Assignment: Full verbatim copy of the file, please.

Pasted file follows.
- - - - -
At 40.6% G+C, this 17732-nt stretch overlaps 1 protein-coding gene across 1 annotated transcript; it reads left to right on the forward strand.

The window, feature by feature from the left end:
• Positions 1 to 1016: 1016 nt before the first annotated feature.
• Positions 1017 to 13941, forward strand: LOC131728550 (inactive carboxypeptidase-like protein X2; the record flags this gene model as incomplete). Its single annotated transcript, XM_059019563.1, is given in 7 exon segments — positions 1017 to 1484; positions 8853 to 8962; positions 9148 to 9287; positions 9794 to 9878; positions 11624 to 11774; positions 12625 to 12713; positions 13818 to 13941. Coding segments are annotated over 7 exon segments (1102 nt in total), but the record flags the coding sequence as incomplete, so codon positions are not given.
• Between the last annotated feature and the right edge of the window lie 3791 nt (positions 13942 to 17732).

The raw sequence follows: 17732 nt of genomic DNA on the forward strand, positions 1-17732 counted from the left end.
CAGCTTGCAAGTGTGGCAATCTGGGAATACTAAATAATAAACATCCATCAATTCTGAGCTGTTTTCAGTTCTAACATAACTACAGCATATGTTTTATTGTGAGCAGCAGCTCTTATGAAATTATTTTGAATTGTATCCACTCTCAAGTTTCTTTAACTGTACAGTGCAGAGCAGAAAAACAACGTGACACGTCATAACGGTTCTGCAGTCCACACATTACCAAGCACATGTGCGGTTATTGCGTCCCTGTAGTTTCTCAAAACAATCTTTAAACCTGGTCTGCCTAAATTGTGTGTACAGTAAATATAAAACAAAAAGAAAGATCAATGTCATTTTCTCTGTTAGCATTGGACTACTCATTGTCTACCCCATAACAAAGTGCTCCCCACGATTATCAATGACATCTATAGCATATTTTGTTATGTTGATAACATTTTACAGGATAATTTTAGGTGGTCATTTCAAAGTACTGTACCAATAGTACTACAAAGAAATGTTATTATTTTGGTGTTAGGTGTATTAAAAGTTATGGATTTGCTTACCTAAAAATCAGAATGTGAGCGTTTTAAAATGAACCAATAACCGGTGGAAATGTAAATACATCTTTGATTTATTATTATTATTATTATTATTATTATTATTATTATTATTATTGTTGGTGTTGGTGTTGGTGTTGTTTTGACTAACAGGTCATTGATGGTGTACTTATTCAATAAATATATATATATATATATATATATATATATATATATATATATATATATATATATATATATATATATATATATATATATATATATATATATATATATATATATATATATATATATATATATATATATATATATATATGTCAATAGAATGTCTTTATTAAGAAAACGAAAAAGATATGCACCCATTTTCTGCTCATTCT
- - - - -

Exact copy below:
At 40.6% G+C, this 17732-nt stretch overlaps 1 protein-coding gene across 1 annotated transcript; it reads left to right on the forward strand.

The window, feature by feature from the left end:
• Positions 1 to 1016: 1016 nt before the first annotated feature.
• Positions 1017 to 13941, forward strand: LOC131728550 (inactive carboxypeptidase-like protein X2; the record flags this gene model as incomplete). Its single annotated transcript, XM_059019563.1, is given in 7 exon segments — positions 1017 to 1484; positions 8853 to 8962; positions 9148 to 9287; positions 9794 to 9878; positions 11624 to 11774; positions 12625 to 12713; positions 13818 to 13941. Coding segments are annotated over 7 exon segments (1102 nt in total), but the record flags the coding sequence as incomplete, so codon positions are not given.
• Between the last annotated feature and the right edge of the window lie 3791 nt (positions 13942 to 17732).

The raw sequence follows: 17732 nt of genomic DNA on the forward strand, positions 1-17732 counted from the left end.
CAGCTTGCAAGTGTGGCAATCTGGGAATACTAAATAATAAACATCCATCAATTCTGAGCTGTTTTCAGTTCTAACATAACTACAGCATATGTTTTATTGTGAGCAGCAGCTCTTATGAAATTATTTTGAATTGTATCCACTCTCAAGTTTCTTTAACTGTACAGTGCAGAGCAGAAAAACAACGTGACACGTCATAACGGTTCTGCAGTCCACACATTACCAAGCACATGTGCGGTTATTGCGTCCCTGTAGTTTCTCAAAACAATCTTTAAACCTGGTCTGCCTAAATTGTGTGTACAGTAAATATAAAACAAAAAGAAAGATCAATGTCATTTTCTCTGTTAGCATTGGACTACTCATTGTCTACCCCATAACAAAGTGCTCCCCACGATTATCAATGACATCTATAGCATATTTTGTTATGTTGATAACATTTTACAGGATAATTTTAGGTGGTCATTTCAAAGTACTGTACCAATAGTACTACAAAGAAATGTTATTATTTTGGTGTTAGGTGTATTAAAAGTTATGGATTTGCTTACCTAAAAATCAGAATGTGAGCGTTTTAAAATGAACCAATAACCGGTGGAAATGTAAATACATCTTTGATTTATTATTATTATTATTATTATTATTATTATTATTATTATTATTGTTGGTGTTGGTGTTGGTGTTGTTTTGACTAACAGGTCATTGATGGTGTACTTATTCAATAAATATATATATATATATATATATATATATATATATATATATATATATATATATATATATATATATATATATATATATATATATATATATATATATATATATATATATATATATATATATATATATATATATATATATGTCAATAGAATGTCTTTATTAAGAAAACGAAAAAGATATGCACCCATTTTCTGCTCATTCT